Housing investment favouring South of England

A new Core Cities UK report has questioned the inconsistent funding of housing investment across the country, with investment found to be skewed in favour of the South of England.

The Core Cities UK and the Key Cities Group, representing 30 key urban centres across England, Scotland and Wales, have analysed the government’s announcement that approximately 80 per cent of allocated funds are to be channelled towards areas of ‘highest affordability pressure’, largely in the South and East of England.

The figures reveal how applying the government’s definition, using a ratio of median house prices to median workplace-based household incomes, skews the allocation of around £5.6 billion available from these programmes. Core Cities UK and the Key Cities Group have established that this definition, when applied, favours the more affluent areas of the country.

Alongside the report, the two groups have also published a colour-coded map which demonstrates in stark terms the imbalance of the funding proposal, with only three areas north of the M62 in receipt of significant investment. Only four local authority areas in the North of England – and none in the North East - qualify for priority funding.

Andy Burnham, Mayor of Greater Manchester, said: “I am still trying to give the government the benefit of the doubt on its promises of a Northern Powerhouse but this map makes it very difficult. It is simply indefensible to shovel billions of pounds of public money into the more affluent areas when all parts of England are facing a housing crisis. The fact that only three areas north of the M62 will receive any benefit at all says everything.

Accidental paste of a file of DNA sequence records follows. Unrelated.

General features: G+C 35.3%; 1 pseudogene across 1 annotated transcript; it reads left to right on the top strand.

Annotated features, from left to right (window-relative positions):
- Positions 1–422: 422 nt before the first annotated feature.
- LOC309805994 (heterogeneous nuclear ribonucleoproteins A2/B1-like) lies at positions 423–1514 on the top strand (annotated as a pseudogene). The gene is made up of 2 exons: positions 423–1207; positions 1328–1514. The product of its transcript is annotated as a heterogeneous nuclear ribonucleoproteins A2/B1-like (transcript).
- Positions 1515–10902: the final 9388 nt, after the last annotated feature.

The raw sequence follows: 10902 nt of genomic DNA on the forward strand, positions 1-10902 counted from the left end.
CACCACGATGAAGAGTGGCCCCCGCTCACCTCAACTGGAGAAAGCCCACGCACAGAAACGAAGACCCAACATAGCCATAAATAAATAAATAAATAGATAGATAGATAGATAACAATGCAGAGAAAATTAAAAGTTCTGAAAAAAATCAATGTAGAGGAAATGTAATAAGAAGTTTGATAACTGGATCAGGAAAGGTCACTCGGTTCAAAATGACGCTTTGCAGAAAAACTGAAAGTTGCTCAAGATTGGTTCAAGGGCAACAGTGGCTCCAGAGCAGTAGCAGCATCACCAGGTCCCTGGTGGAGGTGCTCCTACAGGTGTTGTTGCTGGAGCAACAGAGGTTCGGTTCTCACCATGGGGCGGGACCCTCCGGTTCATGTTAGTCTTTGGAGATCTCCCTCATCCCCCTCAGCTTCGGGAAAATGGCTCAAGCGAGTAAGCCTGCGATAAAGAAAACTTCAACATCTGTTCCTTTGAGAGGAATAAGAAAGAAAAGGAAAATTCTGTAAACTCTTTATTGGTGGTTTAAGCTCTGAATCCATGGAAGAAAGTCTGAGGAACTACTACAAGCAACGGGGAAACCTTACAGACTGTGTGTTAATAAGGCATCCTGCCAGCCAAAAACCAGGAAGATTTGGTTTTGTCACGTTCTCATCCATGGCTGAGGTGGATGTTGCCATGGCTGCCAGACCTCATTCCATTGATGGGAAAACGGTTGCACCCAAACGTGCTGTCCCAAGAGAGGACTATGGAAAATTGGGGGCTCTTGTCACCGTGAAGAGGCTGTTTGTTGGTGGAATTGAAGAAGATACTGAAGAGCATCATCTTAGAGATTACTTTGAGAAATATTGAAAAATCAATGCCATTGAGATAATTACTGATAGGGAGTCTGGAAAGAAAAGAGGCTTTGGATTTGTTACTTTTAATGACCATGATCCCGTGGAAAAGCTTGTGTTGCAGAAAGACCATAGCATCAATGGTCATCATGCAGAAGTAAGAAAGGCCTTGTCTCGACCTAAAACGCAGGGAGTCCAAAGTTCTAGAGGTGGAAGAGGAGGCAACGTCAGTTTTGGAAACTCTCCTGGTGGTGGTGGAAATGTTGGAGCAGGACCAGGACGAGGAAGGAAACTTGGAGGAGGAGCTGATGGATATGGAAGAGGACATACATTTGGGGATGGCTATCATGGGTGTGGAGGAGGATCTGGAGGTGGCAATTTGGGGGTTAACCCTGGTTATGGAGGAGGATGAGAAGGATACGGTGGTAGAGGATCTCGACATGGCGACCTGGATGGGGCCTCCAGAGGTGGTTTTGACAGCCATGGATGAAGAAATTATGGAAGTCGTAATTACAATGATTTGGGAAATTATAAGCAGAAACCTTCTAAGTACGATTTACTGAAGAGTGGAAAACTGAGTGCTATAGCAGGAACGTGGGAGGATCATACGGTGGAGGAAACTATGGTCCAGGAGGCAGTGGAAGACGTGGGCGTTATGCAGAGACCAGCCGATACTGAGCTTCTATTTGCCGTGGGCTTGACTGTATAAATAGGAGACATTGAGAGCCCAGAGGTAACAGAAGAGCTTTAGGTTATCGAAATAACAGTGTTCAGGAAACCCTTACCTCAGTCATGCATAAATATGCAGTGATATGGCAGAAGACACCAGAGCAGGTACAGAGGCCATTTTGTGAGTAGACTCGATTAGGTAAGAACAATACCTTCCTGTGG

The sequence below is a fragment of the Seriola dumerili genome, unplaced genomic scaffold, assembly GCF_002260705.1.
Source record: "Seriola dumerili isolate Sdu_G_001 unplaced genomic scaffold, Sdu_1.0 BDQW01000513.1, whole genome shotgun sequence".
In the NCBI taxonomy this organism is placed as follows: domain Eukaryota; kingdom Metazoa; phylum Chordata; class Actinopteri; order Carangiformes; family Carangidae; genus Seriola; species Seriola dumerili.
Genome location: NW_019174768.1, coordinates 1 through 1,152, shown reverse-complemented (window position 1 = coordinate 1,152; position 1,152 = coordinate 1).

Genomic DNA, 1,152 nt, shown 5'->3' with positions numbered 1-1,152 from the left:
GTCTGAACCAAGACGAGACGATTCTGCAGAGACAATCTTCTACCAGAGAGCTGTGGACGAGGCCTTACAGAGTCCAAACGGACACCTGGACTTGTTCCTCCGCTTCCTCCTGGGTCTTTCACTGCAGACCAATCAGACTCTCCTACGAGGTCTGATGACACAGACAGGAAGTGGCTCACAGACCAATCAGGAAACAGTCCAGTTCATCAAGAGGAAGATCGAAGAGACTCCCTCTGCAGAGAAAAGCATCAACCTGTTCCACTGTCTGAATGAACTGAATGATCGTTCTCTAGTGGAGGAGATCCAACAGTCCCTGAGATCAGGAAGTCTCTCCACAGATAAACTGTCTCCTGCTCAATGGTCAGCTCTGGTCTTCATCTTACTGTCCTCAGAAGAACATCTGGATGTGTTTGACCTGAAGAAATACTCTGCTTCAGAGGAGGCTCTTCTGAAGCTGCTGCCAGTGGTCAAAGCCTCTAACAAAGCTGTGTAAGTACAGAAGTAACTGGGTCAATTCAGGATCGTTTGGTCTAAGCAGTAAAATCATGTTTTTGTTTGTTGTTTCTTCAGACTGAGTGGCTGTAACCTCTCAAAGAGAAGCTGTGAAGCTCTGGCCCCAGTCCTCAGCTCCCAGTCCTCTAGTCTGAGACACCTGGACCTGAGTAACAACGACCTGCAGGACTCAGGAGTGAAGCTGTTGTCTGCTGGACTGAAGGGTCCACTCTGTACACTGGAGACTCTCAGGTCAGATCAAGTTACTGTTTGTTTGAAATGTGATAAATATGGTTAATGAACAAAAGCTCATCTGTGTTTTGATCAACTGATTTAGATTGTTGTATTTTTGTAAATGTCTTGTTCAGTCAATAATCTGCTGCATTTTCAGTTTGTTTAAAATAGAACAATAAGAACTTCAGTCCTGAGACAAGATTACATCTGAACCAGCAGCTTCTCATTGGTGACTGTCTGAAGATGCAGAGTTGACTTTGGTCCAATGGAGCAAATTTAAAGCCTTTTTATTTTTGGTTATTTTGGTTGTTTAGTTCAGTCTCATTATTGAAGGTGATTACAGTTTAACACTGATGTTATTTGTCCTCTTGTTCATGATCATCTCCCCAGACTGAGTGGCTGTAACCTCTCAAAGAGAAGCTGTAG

“Such a skewed distribution of public money is demonstrably unfair and unacceptable. It overlooks the huge economic potential of the North of England and the Midlands, as well as several Southern English cities and coastal towns, and will fuel the economy where it is already strongest. Right now, the government should be working hard to bring our country back together rather than widening its economic and social divides. We need policies that will rebalance our economy and that are fair to people everywhere. That’s why this policy cannot go unchallenged and I call on the government to think again.”

udith Blake, leader of Leeds City Council and chair of Core Cities UK, said: “It is vital there is a fair approach to government housing investment across the country that recognises the range of challenges faced and the important role for all tenures of housing in creating sustainable and inclusive neighbourhoods. Only by ensuring diversity as well as pace in housing growth will we meet the needs of all residents and truly achieve the healthy and functioning local housing markets that government wants to realise.

“The way funding for housing and infrastructure is currently being prioritised is already putting many of our major towns and cities at a disadvantage. We should be moving away from competitive and ultimately counter-productive drivers of investment such as mortgage affordability and land value uplift towards a collaborative and place-based approach where national and local governments work together to tailor cross-tenure solutions to meet local demands and opportunities. The current proposal is likely to further consolidate the economic gaps between London, the South East and the rest of the country.”

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